The linchpin of a good day is often a good night's sleep, but when stressful thoughts encroach upon restful slumber, the effects can snowball. "I think a lot of women get caught in this catch-22 of 'I know I should be sleeping, but mind is racing with all the things I have to do,' so coming into a restful space to sleep is something a lot of women get stuck on," says Dr. Chloe Ackerman, a psychologist at OHSU. In her experience, lack of sleep can lead to fatigue, appetite changes, poor memory, irritability, trouble concentrating, and depression—all things that can compound stress.

Her solution? Treat sleep like a job. "You plan to go to work at 8 a.m. and you're going to clock out at 5 p.m.—you should have sleep and self-care in your schedule the same way you have any other obligation," she says. "If you're not taking care of yourself, then you're not going to be able to take care of anyone else. That's a trap a lot of women fall into—they feel guilty of what they perceive as putting themselves before others." Another solution involves using the bedroom for only sleep and sex, which trains your brain to think of the bedroom as a place to start winding down. (Of course, that requires saying goodnight to TV, social media, and work emails before climbing into bed.)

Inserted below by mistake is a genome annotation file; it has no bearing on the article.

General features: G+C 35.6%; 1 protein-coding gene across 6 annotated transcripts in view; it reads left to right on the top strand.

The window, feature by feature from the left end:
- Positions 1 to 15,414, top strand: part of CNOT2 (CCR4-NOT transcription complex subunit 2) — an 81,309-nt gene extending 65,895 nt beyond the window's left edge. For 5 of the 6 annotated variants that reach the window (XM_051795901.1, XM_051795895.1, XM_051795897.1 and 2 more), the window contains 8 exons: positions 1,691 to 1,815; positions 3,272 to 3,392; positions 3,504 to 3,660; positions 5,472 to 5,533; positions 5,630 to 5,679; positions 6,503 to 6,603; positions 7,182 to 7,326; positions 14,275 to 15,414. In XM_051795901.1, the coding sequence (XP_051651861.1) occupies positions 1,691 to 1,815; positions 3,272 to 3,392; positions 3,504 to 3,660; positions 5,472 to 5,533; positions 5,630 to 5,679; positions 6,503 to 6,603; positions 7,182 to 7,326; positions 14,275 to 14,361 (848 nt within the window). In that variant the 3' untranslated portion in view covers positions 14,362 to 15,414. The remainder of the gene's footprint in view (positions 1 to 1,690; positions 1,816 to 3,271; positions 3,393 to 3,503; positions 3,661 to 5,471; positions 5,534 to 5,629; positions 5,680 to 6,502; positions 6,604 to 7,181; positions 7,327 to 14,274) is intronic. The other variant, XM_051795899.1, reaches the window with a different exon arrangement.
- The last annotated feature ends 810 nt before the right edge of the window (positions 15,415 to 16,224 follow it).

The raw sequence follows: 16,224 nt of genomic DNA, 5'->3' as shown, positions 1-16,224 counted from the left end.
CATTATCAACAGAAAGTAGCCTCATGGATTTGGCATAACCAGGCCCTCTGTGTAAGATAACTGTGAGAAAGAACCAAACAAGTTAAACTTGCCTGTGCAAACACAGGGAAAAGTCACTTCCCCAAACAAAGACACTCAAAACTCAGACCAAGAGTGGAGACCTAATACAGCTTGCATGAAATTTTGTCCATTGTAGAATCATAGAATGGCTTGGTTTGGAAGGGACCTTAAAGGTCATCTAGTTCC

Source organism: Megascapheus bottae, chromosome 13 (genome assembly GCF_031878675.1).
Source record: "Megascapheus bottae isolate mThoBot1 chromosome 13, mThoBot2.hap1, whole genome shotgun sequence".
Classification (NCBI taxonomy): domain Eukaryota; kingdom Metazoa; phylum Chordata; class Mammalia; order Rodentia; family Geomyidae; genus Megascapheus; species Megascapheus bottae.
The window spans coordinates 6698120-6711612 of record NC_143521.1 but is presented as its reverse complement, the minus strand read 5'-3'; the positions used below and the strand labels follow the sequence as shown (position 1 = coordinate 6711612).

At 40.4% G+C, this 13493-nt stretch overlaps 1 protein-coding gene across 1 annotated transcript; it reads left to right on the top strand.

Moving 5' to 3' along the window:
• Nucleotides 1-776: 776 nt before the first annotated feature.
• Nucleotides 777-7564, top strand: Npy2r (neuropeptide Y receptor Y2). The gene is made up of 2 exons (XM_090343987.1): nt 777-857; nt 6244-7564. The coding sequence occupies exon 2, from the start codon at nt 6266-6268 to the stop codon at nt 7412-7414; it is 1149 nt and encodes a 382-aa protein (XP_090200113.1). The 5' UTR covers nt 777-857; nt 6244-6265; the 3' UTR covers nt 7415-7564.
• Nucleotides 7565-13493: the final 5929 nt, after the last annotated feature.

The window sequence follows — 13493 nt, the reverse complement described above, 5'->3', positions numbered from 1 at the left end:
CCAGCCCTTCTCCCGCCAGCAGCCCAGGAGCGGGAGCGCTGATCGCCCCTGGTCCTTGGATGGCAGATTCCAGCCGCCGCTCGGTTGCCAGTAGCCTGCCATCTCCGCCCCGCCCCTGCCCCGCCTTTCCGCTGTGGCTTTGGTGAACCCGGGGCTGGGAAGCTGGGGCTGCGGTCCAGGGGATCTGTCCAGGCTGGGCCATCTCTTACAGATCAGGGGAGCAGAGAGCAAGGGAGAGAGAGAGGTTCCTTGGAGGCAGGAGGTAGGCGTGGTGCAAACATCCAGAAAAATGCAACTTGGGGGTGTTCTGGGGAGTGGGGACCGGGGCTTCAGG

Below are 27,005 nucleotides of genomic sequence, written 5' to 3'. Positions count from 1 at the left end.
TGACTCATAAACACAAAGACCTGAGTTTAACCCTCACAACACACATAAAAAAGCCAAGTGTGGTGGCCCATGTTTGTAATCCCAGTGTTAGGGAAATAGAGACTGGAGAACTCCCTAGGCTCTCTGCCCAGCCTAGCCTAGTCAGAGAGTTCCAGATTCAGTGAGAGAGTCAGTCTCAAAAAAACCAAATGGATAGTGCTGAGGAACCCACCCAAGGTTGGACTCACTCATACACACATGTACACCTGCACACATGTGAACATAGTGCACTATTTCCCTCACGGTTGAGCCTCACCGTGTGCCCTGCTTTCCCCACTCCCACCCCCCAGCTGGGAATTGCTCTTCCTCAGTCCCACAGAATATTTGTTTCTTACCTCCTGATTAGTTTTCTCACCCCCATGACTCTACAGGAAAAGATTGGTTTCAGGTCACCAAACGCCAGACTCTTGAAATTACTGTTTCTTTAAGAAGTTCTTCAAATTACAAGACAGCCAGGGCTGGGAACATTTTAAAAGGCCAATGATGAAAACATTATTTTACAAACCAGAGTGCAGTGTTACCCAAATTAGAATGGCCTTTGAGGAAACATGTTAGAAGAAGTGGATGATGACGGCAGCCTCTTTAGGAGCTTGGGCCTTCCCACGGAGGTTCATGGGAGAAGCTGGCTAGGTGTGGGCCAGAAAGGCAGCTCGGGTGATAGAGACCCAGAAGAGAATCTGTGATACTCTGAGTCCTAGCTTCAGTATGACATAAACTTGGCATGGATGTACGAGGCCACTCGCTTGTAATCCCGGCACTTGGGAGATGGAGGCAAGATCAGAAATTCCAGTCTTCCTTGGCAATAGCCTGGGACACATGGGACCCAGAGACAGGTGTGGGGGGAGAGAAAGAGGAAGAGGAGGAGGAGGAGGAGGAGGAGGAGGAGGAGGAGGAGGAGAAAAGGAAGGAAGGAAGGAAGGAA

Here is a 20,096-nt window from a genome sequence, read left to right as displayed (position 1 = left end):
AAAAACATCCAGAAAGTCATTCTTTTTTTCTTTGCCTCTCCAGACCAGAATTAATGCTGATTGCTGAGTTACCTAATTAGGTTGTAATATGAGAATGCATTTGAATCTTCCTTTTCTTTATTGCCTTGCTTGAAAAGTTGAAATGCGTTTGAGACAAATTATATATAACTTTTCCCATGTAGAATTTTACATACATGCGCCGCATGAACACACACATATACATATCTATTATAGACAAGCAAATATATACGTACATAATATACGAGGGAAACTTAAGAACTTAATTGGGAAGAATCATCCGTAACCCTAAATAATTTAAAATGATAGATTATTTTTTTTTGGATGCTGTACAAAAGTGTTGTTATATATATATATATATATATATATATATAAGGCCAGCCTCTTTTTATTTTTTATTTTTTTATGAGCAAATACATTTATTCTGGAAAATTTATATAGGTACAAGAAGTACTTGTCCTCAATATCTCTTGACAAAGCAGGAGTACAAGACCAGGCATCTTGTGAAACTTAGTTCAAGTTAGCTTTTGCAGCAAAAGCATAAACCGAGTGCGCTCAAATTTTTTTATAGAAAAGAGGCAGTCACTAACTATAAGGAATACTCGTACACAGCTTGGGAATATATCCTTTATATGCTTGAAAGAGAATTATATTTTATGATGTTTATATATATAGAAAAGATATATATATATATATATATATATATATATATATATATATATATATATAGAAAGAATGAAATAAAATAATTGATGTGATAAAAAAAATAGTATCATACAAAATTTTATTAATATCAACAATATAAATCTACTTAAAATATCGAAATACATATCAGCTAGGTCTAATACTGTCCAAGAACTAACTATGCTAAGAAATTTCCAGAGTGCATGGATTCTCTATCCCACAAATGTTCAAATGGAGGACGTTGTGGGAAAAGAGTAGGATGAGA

Running stressExercise is not only a healthy outlet for stress, but also an active treatment," says Dr. Rachel Bengtzen, a sports medicine and emergency medicine physician at OHSU. Her prescription of movement as medicine not only combats the effects of stress and anxiety by promoting a positive feedback loop of endorphins, but reduces heart attack, stroke, depression, and cancer risks. She says women should aim for 30 minutes of moderate exercise most days of the week, at an effort level that meets what she calls the sing-talk-test—if you're out on a jog and can comfortably talk with your running buddy but don't have the breath to sing to them, that's the sweet spot.

Bengtzen also recommends making exercise an obligation. "It starts as a paradigm shift where exercise becomes a mandatory part of the day—it's not optional," she says. "To do that, you have to build it into your activities of daily living." If you're having trouble finding a 30-minurte chunk in your day, she suggests breaking it up with something as simple as parking 15 minutes away from your office and walking the rest of the way, maintaining a sing-talk pace.